To us it appears that the legislature sought to provide a remedy for the inequities growing out of the confusion that may result from the changing entities under which contemporary business and industry is conducted. At the same time the legislature created conditions which would safeguard against the undermining of the statute of limitations. Jenner and Tone, Historical and Practice Notes, Smith-Hurd's Ill Stats Ann, ch 110, sec 46(4) pp 611-12 (1959). In other words, it took account of the problem that lawyers in our time have of determining the right defendant. That is particularly true in a densely populated city where one may deal for years with a business and not know the character of its organization whether corporate, partnership, individual, or a common law trust.
In Robinson v. Chicago Nat. Bank, 32 Ill. App.2d 55, 176 N.E.2d 659 (1961), rendered about the same time as the Silver case, the court stated (pp 60-61):
We are of the opinion that the facts constituting the inadvertence must be in existence from the time of filing the complaint to the time the amendment is presented. Plaintiff knew the identity of the beneficiary of the [naked land] trust and the identity of the manager on April 8, 1959. She did nothing about it until November 20, 1959. In our view the word "inadvertence" means excusable ignorance, not excusable failure to act after the facts are discovered. When plaintiff read the answers to the interrogatories she knew the identity of the proper defendants. She was not then ignorant of any fact. A plaintiff must act with reasonable diligence after the identity of the true defendants becomes known.
The record before us discloses that plaintiff, who was an experienced adjuster, employed by Western Adjustment and Inspection Company, learned from Henrickson at the scene of the occurrence that he was in the brick business and at the time was going to "the mills." Plaintiff's co-employee Keegan, testified that he arrived at the scene about an hour after the collision and that he "persisted in" asking Henrickson "many specific questions," whereupon Henrickson referred him to the owner of the motor vehicle for whom he was employed. "He said that he was employed by the firm of the same name and he referred me to them for answers to my questions and reports." The police officer who investigated the incident testified that the police report revealed that the car was owned by C.O. Henrickson Company, 2300 South Avers Avenue.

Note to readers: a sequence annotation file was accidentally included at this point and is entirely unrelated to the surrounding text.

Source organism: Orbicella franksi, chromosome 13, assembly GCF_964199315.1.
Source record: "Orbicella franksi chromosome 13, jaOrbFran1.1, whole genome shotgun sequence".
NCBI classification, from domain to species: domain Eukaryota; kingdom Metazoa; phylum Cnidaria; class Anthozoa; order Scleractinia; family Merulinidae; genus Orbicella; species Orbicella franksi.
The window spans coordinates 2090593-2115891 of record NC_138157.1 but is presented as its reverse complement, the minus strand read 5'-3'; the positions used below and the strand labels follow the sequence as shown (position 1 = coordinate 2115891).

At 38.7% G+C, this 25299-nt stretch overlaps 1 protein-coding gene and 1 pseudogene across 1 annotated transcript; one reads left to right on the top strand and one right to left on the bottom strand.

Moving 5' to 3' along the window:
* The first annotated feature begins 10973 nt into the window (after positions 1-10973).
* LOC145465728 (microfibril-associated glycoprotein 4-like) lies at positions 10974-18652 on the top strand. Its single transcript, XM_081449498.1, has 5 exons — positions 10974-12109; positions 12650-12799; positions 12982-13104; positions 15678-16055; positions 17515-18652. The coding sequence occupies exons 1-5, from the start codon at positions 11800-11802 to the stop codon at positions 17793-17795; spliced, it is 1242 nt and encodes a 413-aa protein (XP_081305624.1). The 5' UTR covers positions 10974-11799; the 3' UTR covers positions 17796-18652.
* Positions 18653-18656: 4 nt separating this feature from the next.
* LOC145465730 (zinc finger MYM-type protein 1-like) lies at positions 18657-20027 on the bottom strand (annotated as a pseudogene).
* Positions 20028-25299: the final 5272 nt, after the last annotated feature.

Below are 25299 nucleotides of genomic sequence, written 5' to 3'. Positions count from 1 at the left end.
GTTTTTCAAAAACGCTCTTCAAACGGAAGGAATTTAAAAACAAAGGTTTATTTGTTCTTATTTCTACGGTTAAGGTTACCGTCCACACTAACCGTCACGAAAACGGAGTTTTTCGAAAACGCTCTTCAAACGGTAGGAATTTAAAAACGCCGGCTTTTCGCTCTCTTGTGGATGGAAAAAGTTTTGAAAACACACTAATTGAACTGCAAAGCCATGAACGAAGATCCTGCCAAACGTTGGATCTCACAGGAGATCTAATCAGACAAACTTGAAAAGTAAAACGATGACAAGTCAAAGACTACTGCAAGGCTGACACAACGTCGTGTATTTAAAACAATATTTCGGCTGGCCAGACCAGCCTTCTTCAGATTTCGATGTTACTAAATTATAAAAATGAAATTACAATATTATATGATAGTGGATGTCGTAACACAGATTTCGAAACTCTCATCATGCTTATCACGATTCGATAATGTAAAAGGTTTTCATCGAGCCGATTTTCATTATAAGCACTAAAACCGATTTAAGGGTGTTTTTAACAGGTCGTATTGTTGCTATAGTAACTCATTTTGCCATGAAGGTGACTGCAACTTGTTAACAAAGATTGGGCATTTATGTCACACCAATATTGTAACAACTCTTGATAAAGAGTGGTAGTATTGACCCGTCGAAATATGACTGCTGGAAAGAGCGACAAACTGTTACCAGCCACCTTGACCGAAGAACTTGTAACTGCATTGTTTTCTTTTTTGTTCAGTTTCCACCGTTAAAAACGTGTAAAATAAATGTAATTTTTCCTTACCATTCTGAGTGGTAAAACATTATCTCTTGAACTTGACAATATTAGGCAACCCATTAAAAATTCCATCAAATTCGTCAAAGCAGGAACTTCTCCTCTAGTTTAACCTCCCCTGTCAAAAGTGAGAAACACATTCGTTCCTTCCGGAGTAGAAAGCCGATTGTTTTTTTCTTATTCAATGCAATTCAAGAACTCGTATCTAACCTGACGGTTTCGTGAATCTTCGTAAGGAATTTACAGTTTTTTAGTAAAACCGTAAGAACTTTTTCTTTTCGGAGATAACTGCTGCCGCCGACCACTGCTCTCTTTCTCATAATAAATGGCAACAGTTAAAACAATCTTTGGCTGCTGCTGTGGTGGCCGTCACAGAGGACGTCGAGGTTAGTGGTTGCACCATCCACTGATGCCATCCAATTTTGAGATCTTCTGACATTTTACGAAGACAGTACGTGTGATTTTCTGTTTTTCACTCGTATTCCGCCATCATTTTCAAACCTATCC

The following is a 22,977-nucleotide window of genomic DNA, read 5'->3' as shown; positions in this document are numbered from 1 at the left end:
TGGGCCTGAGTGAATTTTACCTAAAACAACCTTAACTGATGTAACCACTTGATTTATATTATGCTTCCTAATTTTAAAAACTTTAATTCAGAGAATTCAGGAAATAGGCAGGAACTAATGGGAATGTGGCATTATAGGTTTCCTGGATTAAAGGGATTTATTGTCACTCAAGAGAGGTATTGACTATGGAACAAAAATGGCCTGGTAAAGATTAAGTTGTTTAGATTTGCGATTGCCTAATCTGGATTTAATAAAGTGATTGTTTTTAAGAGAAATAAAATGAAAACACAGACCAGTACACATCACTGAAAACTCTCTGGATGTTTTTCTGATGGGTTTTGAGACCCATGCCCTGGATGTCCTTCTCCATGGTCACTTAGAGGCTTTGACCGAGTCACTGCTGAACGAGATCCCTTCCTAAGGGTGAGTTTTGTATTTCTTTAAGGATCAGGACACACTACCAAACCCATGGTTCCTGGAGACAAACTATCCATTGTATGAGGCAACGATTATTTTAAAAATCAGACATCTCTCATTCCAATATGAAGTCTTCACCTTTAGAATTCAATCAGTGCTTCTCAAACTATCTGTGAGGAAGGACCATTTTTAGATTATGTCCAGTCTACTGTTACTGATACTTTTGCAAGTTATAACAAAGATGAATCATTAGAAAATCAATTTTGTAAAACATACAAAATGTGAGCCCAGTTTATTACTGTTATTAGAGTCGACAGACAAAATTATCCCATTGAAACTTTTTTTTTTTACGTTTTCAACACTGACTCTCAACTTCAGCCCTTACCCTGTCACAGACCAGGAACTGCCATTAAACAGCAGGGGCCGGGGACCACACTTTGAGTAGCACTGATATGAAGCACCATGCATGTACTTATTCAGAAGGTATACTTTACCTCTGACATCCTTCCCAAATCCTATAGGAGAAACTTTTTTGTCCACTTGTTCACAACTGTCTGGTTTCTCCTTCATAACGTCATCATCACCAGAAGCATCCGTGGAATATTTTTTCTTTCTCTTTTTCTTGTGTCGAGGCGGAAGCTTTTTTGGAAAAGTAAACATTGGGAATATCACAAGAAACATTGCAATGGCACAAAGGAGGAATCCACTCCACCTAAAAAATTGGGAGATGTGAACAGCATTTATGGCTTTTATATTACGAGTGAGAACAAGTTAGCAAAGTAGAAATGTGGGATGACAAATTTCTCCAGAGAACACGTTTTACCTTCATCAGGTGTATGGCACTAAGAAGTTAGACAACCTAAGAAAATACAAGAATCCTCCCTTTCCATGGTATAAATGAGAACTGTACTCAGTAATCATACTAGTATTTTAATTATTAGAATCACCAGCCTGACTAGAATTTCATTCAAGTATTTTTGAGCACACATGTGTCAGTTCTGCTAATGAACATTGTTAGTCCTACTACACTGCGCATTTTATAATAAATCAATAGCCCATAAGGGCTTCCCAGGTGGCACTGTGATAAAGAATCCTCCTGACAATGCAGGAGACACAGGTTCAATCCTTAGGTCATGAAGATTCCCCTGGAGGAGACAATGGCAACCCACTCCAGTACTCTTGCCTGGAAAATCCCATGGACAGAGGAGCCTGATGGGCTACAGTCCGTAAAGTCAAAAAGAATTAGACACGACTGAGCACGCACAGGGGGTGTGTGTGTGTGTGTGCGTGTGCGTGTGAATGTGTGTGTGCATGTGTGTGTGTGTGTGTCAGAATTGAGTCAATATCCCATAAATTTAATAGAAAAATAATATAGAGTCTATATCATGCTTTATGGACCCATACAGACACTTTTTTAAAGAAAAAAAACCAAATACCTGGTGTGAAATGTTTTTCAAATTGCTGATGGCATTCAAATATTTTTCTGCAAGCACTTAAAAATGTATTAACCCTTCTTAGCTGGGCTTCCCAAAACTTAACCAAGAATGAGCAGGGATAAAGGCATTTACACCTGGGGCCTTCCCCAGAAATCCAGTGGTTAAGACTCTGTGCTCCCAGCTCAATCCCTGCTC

On February 20, 1959, plaintiff filed answers to interrogatories addressed to him wherein he listed "C.O. Henrickson Company, 2300 South Avers, Chicago, Illinois," among others, who had first hand knowledge of facts and circumstances concerning the accident in question. He took no action against the corporate defendant until April 10, 1961.
Immediately following the occurrence wherein plaintiff claims he suffered injuries, he was informed of the identity and location of the corporation whose car and, as he alleged, whose agent was involved in the incident. Section 46(4) is not applicable to the facts in the instant case under the rationale of the Silver case.